Forty-year-old Lloyd Green was yesterday sentenced to 10 years in prison for the stabbing death of his brother-in-law with whom he had previously had a fight.
Initially indicted for the capital offence of murder, Green pleaded not guilty, admitting instead to the lesser offence of manslaughter for the unlawful killing of Earl France on April 26, 2009 at Laing Avenue, West Ruimveldt.
The prosecution’s facts presented by state counsel Lisa Cave, stated that on the day in question the two were involved in a fight.
Some moments later, the prosecutor said that the accused was seen running towards France with a knife.
The court heard that as a result, France, of Vryheid’s Lust, East Coast Demerara, armed himself with a brick in a bid to protect himself, but was nonetheless stabbed by the accused.
He was thereafter rushed to the hospital where he was pronounced dead.
An autopsy revealed that he died of shock and haemorrhage due to a stab wound to the heart.
Begging for leniency and mercy, defence attorney Adrian Thompson asked Justice Sandil Kissoon to consider that his client had pleaded at the first given opportunity—thus saving the court considerable time in otherwise having to conduct a trial.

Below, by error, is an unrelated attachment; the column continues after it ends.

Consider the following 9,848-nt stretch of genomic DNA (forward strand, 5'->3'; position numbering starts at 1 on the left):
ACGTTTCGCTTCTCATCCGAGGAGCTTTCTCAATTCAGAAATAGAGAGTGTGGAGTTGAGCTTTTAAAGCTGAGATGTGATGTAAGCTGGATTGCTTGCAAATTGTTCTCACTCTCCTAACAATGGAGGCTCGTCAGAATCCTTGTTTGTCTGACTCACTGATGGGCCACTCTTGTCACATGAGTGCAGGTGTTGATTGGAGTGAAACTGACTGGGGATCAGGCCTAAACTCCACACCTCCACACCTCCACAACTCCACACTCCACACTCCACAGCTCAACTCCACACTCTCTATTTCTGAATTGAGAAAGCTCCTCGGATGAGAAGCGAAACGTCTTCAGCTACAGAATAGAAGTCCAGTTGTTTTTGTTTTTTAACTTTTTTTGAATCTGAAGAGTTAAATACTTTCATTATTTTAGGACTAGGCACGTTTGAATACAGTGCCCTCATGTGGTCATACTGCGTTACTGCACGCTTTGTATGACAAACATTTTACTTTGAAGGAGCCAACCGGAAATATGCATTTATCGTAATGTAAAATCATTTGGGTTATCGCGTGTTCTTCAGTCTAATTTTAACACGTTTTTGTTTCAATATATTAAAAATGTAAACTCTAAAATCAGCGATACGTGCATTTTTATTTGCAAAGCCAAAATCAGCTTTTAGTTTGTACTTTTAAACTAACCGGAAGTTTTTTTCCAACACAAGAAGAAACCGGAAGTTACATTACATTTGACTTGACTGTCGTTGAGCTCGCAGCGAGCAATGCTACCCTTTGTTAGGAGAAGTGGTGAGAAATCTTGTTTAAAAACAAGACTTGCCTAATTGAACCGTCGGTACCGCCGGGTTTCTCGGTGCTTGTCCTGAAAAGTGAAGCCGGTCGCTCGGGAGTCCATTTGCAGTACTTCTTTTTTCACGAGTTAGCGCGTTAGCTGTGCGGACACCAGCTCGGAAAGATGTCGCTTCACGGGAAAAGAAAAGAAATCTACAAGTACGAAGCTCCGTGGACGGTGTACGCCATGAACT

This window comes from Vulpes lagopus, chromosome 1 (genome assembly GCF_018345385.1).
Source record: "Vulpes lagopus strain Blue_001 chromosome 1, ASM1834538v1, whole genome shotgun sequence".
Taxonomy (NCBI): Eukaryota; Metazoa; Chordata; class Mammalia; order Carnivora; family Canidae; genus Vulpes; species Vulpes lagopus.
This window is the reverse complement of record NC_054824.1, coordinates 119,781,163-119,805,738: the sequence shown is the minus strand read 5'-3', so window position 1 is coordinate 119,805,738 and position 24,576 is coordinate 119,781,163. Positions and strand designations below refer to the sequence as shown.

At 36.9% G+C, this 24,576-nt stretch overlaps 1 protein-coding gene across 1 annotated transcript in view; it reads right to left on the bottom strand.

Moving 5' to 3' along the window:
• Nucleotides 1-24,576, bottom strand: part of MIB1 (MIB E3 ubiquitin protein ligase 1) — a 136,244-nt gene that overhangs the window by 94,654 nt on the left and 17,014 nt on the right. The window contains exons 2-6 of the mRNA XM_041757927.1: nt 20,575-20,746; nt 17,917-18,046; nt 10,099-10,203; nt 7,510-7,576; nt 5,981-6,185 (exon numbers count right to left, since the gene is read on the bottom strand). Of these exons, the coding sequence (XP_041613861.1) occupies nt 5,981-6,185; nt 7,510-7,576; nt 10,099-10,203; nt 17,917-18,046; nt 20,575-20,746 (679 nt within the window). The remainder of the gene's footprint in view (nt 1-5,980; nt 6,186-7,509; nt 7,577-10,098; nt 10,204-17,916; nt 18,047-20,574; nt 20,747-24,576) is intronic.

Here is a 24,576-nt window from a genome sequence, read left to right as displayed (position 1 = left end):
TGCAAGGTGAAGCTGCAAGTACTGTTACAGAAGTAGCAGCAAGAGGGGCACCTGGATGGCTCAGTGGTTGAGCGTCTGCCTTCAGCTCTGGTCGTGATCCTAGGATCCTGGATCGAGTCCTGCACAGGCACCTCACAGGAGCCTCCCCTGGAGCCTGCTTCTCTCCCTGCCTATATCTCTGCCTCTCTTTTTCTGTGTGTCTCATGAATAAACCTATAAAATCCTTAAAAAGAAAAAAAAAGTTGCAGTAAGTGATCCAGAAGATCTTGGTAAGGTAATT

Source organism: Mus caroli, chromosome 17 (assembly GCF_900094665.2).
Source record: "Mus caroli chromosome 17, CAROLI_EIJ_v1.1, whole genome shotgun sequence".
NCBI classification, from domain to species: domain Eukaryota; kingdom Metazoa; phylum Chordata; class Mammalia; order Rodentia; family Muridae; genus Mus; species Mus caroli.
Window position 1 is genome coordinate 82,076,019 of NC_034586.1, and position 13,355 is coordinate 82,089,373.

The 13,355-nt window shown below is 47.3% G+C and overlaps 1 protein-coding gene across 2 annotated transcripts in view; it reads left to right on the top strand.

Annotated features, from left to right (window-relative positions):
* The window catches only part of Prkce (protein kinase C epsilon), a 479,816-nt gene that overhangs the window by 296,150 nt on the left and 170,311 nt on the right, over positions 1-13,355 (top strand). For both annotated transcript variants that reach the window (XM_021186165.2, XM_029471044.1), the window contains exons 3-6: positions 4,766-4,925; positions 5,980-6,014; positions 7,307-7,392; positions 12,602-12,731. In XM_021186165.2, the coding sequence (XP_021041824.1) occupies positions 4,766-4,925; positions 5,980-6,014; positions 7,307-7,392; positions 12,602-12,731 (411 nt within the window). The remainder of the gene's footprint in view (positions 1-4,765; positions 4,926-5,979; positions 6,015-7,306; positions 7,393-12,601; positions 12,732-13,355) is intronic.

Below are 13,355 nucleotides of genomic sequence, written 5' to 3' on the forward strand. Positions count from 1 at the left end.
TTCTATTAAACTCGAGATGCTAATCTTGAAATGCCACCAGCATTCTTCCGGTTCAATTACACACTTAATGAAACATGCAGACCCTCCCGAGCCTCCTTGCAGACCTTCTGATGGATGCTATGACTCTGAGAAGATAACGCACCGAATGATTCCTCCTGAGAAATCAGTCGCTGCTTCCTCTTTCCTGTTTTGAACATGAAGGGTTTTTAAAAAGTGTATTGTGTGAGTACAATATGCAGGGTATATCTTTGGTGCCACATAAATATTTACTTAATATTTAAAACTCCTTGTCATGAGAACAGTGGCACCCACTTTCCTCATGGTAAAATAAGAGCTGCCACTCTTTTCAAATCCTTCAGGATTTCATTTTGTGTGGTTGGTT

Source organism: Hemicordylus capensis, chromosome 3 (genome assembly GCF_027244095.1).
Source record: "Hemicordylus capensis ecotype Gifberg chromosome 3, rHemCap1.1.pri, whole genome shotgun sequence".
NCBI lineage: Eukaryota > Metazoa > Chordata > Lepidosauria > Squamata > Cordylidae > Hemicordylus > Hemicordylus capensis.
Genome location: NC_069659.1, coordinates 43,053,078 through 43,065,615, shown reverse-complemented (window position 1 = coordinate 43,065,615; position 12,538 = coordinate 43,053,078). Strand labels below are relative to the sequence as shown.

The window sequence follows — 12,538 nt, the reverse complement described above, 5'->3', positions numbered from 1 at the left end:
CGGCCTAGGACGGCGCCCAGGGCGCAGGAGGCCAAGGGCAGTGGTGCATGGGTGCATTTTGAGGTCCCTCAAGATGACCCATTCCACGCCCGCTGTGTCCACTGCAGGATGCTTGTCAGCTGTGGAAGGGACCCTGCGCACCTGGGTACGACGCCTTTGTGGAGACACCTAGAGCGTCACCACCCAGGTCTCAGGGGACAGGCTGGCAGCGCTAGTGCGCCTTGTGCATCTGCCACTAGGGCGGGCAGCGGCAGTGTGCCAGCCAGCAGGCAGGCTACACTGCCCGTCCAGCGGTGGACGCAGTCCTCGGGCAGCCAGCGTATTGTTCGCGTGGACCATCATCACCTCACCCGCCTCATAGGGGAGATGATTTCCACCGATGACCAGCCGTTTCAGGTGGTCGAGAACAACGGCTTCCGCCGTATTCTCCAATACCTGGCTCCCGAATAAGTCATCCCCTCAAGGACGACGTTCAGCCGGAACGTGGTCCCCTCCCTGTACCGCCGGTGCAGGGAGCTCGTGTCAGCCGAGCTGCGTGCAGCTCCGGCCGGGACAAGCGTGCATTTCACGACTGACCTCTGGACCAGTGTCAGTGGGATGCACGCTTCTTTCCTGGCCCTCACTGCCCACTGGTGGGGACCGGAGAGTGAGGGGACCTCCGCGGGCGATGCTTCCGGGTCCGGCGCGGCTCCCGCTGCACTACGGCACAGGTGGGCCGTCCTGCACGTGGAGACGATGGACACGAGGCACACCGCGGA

This, he said, was indicative of his client accepting responsibility for his actions.
Thompson also asked the judge to consider the nine years that his client had been behind bars awaiting trial, advancing that the length of time contravened his constitutional right to a fair hearing “within a reasonable time.”
Begging for leniency on his own behalf when given a chance to speak, the soft-spoken Green said that the act was not premeditated.
He said that France and others would often trouble him, but noted that he was sorry for what he had done.
Before handing down the sentence, Justice Kissoon said that the case presented two tragedies—the senseless killing of the victim, and the nine years the accused had been incarcerated which he described as “despicable and inhumane.”
He commenced sentence at a base of 30 years for which he said the law stipulates for manslaughter.
The judge thereafter deducted nine years for time spent on remand, noting that the case should have come up for hearing much earlier.
An additional eight years for what he said were the particular facts and circumstances of the case, coupled with consideration for Green’s early plea and acceptance of responsibility for his wrongdoing were also included in that deduction.
From the remaining 13 years, a further three years were deducted for the mitigating factors presented on behalf of Green, as well as his own expression of remorse.